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Jubilee recipes | Evening Standard

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N

o Platinum Jubilee celebration can go without a royally delicious feast – but what to cook, exactly?

Here, we’ve asked some of London’s top chefs and bartenders for their suggestions, not straying too far from the tradition (if there’s ever a time to celebrate the classics, it’s now), but with enough intrigue to wow your guests (and get them coming back for seconds).

Starter: Eggs Drumkilbo

Graham Squire, The Goring, thegoring.com

Daniel Hambury/Stella Pictures Ltd

It is perhaps drily telling of the luxury the Royals once so thoroughly enjoyed that a dish with lobster, crab and prawns (and, sometimes, even caviar) is still known as an eggs dish. Though said to be a favourite of the Queen Mother, it nevertheless was served at the weddings of Princess Anne and, er, Fergie and He Who Shall Not Be Named, so it’s safe to assume her Majesty has put away a few portions of it in her time. This one comes from the Goring; that the hotel is the only one in the world with a royal warrant for hospitality is a good indication of its tie to the Windsors (it’s said the Queen has hosted various Christmas lunches at the place over the years). This, from head chef Graham Squire, needs a little work but is suitably special for celebrating seven decades on the throne.

Serves: Four

Ingredients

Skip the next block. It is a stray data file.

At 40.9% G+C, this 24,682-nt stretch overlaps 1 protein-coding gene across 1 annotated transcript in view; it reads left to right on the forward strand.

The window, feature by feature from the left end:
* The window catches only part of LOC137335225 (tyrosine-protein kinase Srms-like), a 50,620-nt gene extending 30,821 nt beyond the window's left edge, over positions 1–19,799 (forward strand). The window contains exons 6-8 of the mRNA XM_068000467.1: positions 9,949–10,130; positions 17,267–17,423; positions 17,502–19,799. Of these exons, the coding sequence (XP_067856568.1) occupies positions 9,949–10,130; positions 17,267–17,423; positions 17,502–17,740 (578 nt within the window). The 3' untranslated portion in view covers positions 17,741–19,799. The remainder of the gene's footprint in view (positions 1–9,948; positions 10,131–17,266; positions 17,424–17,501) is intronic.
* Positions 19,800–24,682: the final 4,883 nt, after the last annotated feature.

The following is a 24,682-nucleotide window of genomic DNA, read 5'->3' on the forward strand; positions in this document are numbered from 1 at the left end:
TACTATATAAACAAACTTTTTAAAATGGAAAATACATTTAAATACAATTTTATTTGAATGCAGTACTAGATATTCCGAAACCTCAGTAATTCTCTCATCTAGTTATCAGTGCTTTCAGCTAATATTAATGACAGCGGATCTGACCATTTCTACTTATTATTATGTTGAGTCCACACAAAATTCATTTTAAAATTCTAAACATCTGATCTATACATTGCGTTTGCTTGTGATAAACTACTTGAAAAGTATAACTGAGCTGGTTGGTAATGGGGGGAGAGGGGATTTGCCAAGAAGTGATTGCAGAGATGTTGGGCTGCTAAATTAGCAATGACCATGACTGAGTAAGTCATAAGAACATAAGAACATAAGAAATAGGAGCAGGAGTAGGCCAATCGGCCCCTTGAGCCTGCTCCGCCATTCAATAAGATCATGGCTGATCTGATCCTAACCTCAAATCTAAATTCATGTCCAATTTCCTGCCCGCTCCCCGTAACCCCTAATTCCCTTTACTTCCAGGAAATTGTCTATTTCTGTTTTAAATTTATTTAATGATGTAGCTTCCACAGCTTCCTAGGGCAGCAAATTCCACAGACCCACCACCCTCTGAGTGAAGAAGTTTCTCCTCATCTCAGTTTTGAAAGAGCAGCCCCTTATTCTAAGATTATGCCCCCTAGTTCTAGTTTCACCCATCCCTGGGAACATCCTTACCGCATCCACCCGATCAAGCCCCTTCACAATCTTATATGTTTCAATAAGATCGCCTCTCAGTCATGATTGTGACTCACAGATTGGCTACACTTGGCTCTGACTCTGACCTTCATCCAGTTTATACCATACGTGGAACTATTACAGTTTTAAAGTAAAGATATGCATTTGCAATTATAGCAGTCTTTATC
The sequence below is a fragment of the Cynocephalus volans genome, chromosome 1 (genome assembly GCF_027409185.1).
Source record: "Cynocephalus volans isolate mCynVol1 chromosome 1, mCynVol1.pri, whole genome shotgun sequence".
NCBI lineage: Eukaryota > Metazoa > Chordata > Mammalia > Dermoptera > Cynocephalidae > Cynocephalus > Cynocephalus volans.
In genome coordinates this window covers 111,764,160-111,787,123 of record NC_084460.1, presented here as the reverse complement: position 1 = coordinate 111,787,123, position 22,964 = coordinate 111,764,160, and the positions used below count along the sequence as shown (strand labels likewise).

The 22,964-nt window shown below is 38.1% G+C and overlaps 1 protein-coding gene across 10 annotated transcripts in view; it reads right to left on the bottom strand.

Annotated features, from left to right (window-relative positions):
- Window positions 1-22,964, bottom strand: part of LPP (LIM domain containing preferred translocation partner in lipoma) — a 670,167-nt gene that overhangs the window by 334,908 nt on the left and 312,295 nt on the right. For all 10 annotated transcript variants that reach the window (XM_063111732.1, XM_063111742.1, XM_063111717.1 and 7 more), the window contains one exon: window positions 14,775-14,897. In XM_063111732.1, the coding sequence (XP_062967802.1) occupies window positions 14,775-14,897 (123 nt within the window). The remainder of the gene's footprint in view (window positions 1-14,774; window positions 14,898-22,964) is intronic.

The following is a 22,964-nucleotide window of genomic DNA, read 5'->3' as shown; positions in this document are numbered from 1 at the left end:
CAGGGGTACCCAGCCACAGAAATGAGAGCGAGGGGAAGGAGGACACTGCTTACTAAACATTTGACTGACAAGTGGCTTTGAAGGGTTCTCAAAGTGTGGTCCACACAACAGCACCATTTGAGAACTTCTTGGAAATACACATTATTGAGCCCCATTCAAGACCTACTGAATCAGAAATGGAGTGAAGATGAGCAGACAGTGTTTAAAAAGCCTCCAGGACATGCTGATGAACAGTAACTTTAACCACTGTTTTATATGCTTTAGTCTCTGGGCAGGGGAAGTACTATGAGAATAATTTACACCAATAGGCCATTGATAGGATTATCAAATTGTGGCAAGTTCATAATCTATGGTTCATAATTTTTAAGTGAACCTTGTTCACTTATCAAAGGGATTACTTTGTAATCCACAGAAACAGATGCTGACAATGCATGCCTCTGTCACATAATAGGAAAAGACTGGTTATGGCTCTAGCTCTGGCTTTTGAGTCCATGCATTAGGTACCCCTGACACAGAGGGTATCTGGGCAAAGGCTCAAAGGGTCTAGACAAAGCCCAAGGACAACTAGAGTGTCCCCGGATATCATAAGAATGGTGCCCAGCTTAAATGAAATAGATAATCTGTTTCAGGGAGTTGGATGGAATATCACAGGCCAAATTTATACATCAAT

• 1 or two live large cock crabs (depending on size)

For the shellfish drumkilbo mix:

  • 200g fresh-picked crab meat
  • Espelette pepper, to taste
  • Chopped chive and tarragon, to taste
  • Grated lemon zest, to taste
  • 30g crème fraiche
  • 60g mayonnaise
  • Lobster, trim-chopped
  • Salt, to taste

For the tomato jelly:

  • 2kg plum tomatoes
  • 10g Maldon sea salt
  • 12g sugar
  • 8g white wine vinegar
  • 20g agar-agar

For the brown crab mayonnaise:

  • 200g brown crab
  • 2 egg yolks
  • 150g grapeseed oil
  • 10g salt
  • 3g espelette pepper
  • 3g smoked paprika
  • Juice of one lemon

For the brown crab palmier:

  • 200g brown crab
  • 80g panko breadcrumbs
  • Salt, to taste
  • Pinch of chilli powder
  • Grated lemon zest, to taste
  • Puff pastry sheet

Method

1. Cook the cock crabs at 90C for 20 minutes. Allow them to cool at room temperature, before cracking and picking the meat. Set aside and use for the shellfish mix.

2. Combine the shellfish drumkilbo mix in a bowl. Set to one side.

3. For the tomato jelly, roast the tomatoes whole with the salt at 210C for 22 minutes until they start to pick up some dark colour on the skin. Blend and hang, squeezing out all the liquid (yields 800g-1kg tomato water). Set the water aside. Heat a small quantity of this liquid and add the agar-agar, stirring to disperse. Remove from the heat and add the remaining liquid, before letting it set in the fridge.

4. For the brown crab mayonnaise, combine and whisk all ingredients except for the oil. Then, emulsify the mixture with the oil, slowly, until thick.

5. For the brown crab palmiers, combine all the ingredients (except the puff pastry) in a stand mixer. Roll out the puff pastry, spread the brown crab mixture onto the puff sheet and roll up tightly like a Swiss roll. Wrap it in cling film and freeze. Once frozen, cut into thin discs and bake between trays at 190C for 12 minutes. Allow to cool.